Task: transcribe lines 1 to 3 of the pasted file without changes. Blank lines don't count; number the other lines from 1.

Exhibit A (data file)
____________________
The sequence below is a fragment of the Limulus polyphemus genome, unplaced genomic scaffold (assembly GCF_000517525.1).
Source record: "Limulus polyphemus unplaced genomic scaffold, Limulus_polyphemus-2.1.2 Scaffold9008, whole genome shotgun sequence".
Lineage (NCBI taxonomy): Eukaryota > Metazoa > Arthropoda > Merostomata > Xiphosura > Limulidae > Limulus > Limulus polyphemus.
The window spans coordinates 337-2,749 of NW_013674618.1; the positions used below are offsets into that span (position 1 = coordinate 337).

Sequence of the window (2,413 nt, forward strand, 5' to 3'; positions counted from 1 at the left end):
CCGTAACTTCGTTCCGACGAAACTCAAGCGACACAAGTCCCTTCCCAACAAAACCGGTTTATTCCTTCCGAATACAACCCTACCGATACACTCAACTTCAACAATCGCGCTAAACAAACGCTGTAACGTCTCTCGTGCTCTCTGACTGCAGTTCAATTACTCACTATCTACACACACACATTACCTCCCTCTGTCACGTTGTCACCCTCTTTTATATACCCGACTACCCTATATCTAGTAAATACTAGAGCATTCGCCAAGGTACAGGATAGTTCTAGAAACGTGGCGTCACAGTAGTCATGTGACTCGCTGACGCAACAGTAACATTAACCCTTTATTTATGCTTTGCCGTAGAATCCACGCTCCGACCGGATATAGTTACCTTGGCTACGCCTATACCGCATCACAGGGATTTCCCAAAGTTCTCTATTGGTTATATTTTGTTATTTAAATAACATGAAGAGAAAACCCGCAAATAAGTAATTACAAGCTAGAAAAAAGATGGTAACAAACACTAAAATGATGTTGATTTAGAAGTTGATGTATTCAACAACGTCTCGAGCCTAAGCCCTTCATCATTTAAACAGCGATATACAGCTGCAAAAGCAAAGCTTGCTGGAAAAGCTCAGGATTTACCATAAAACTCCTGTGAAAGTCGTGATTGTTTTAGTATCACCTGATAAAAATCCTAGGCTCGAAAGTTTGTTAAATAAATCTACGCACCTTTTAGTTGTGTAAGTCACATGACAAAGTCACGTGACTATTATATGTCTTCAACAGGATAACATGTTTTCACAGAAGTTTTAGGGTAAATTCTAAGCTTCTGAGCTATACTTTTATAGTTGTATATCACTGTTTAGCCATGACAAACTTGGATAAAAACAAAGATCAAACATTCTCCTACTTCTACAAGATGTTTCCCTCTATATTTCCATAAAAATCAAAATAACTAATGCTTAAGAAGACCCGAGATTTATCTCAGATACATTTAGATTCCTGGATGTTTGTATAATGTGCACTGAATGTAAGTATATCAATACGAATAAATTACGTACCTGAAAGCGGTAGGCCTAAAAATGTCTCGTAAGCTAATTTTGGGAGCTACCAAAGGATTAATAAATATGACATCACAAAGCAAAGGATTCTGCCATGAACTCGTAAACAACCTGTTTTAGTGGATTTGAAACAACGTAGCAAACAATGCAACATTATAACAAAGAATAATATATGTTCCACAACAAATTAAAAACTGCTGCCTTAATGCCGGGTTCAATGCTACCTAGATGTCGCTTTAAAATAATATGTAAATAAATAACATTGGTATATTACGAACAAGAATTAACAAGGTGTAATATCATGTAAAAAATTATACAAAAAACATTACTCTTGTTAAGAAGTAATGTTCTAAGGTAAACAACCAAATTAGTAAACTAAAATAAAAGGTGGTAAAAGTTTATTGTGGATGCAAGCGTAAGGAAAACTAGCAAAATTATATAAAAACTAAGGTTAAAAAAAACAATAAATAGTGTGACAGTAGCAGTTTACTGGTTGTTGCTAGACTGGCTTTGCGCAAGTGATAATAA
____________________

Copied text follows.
The sequence below is a fragment of the Limulus polyphemus genome, unplaced genomic scaffold (assembly GCF_000517525.1).
Source record: "Limulus polyphemus unplaced genomic scaffold, Limulus_polyphemus-2.1.2 Scaffold9008, whole genome shotgun sequence".
Lineage (NCBI taxonomy): Eukaryota > Metazoa > Arthropoda > Merostomata > Xiphosura > Limulidae > Limulus > Limulus polyphemus.